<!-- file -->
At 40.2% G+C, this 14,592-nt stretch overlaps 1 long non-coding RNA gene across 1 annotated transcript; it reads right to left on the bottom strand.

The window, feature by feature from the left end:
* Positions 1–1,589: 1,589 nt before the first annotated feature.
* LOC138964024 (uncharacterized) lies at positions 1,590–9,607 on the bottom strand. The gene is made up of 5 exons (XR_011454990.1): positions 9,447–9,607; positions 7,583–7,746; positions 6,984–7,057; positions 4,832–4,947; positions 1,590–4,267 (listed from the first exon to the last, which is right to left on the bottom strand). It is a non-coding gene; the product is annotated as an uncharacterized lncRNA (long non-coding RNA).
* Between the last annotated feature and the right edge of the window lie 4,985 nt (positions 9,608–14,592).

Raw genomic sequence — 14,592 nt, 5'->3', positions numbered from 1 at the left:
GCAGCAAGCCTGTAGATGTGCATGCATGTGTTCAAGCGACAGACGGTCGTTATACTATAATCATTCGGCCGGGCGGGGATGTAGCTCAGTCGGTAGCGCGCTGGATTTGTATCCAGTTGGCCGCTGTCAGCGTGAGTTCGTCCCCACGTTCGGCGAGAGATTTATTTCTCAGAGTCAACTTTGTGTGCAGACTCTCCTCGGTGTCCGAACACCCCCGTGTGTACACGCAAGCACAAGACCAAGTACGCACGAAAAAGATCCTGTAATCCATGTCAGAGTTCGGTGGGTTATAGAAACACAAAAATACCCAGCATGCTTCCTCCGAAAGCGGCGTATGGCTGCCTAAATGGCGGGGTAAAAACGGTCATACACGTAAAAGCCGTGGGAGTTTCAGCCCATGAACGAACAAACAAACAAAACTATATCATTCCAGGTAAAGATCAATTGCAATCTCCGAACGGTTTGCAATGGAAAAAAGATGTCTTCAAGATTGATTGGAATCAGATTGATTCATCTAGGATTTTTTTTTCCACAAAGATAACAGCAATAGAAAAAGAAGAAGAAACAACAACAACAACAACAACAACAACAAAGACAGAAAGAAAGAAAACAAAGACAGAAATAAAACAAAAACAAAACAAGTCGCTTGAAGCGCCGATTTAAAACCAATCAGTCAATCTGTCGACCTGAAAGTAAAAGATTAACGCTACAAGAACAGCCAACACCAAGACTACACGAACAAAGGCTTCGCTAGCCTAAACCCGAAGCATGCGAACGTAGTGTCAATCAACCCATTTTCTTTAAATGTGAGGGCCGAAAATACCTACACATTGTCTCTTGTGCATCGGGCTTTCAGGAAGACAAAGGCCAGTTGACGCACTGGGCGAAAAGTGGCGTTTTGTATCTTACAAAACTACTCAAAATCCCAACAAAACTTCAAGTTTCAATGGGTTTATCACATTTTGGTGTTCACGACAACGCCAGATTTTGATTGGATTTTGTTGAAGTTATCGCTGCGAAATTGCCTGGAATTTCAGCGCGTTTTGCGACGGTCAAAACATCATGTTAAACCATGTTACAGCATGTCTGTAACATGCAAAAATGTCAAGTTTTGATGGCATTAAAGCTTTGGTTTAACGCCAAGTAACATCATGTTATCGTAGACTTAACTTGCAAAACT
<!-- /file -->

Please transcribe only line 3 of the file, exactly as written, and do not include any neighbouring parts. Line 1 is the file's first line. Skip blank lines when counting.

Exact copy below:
* Positions 1–1,589: 1,589 nt before the first annotated feature.